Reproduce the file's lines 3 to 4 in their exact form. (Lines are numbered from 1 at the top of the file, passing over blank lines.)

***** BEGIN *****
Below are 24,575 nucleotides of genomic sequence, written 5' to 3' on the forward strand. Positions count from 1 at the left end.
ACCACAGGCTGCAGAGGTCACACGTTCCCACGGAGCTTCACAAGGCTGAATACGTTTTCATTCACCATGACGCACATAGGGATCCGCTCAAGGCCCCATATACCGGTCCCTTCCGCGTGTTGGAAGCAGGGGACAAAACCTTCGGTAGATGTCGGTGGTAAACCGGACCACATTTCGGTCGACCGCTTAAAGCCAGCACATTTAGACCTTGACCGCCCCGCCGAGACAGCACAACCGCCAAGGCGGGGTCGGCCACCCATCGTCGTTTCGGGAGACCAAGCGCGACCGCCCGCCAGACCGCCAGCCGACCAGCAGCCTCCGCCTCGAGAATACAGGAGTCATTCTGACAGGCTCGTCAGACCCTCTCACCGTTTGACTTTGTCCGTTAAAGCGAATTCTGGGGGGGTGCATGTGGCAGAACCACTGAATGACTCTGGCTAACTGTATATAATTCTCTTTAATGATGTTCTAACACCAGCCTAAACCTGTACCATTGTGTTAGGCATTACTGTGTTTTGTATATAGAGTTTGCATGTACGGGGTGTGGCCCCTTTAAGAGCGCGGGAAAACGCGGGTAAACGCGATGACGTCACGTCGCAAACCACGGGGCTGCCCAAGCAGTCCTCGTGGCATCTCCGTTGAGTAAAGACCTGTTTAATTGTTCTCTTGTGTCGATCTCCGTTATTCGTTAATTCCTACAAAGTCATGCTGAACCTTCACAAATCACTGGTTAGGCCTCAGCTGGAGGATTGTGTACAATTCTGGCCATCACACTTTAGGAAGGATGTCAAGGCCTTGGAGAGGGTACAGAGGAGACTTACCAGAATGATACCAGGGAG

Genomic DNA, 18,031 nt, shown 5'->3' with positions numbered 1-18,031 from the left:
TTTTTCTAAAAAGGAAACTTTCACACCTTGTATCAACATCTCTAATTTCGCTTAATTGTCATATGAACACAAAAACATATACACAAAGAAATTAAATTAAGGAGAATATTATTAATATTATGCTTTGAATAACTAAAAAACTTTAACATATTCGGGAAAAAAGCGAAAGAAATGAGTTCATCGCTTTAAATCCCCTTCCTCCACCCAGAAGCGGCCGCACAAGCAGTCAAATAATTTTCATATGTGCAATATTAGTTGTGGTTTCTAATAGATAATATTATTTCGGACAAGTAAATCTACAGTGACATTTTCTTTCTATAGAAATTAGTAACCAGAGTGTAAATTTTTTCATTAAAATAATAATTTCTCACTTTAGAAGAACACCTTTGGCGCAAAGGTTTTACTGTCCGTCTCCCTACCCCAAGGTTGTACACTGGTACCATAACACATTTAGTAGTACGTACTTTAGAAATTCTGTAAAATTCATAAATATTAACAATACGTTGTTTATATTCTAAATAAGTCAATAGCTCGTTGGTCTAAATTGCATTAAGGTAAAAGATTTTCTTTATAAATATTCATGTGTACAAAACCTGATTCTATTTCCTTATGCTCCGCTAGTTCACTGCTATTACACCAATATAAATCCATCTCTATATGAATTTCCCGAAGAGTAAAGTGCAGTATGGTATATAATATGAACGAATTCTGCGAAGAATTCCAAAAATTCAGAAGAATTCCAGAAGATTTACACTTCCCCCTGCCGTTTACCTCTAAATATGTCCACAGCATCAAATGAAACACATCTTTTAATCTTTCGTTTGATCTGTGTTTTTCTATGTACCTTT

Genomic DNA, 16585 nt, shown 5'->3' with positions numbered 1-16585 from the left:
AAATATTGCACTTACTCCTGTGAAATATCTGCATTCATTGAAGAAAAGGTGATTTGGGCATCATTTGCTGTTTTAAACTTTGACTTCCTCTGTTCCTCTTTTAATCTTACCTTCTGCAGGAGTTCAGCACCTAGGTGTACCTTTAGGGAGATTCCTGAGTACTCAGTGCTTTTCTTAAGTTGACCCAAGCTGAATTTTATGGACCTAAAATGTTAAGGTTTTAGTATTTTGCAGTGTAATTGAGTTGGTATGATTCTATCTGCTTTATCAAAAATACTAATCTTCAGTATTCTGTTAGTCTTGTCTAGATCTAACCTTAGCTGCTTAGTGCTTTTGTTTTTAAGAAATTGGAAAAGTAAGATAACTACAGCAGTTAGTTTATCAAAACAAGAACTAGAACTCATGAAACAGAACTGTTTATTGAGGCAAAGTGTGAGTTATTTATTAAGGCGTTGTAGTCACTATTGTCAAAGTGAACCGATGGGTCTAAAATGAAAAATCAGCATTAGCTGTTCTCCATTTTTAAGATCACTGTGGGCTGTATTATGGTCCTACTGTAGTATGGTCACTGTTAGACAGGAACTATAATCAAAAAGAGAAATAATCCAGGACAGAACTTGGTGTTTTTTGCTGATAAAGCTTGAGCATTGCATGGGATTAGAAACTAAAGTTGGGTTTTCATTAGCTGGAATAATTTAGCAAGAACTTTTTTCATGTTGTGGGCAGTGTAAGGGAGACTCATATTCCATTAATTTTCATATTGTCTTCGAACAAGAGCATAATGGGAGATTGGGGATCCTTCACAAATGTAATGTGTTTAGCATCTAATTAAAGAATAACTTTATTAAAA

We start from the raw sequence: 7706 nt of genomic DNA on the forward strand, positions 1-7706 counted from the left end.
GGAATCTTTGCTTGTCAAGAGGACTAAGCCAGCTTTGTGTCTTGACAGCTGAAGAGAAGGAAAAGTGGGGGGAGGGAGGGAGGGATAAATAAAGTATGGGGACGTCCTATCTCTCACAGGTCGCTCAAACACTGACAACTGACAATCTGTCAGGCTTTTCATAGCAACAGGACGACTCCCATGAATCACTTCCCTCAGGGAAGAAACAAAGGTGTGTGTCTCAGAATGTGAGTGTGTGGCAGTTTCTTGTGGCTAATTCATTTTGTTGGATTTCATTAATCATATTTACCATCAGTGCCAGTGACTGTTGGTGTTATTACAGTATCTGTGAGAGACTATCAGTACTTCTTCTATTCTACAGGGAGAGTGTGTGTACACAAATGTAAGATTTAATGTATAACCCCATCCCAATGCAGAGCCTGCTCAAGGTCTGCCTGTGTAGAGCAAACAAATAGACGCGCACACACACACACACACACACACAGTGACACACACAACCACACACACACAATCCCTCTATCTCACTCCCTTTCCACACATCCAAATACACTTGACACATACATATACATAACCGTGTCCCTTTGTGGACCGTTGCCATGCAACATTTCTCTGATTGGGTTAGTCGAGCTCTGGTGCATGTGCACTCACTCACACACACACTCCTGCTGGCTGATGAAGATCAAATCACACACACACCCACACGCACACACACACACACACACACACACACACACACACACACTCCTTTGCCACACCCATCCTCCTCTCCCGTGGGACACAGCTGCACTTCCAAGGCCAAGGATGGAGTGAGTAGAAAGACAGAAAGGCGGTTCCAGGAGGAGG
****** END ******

Genomic DNA, 18,031 nt, shown 5'->3' with positions numbered 1-18,031 from the left:
TTTTTCTAAAAAGGAAACTTTCACACCTTGTATCAACATCTCTAATTTCGCTTAATTGTCATATGAACACAAAAACATATACACAAAGAAATTAAATTAAGGAGAATATTATTAATATTATGCTTTGAATAACTAAAAAACTTTAACATATTCGGGAAAAAAGCGAAAGAAATGAGTTCATCGCTTTAAATCCCCTTCCTCCACCCAGAAGCGGCCGCACAAGCAGTCAAATAATTTTCATATGTGCAATATTAGTTGTGGTTTCTAATAGATAATATTATTTCGGACAAGTAAATCTACAGTGACATTTTCTTTCTATAGAAATTAGTAACCAGAGTGTAAATTTTTTCATTAAAATAATAATTTCTCACTTTAGAAGAACACCTTTGGCGCAAAGGTTTTACTGTCCGTCTCCCTACCCCAAGGTTGTACACTGGTACCATAACACATTTAGTAGTACGTACTTTAGAAATTCTGTAAAATTCATAAATATTAACAATACGTTGTTTATATTCTAAATAAGTCAATAGCTCGTTGGTCTAAATTGCATTAAGGTAAAAGATTTTCTTTATAAATATTCATGTGTACAAAACCTGATTCTATTTCCTTATGCTCCGCTAGTTCACTGCTATTACACCAATATAAATCCATCTCTATATGAATTTCCCGAAGAGTAAAGTGCAGTATGGTATATAATATGAACGAATTCTGCGAAGAATTCCAAAAATTCAGAAGAATTCCAGAAGATTTACACTTCCCCCTGCCGTTTACCTCTAAATATGTCCACAGCATCAAATGAAACACATCTTTTAATCTTTCGTTTGATCTGTGTTTTTCTATGTACCTTT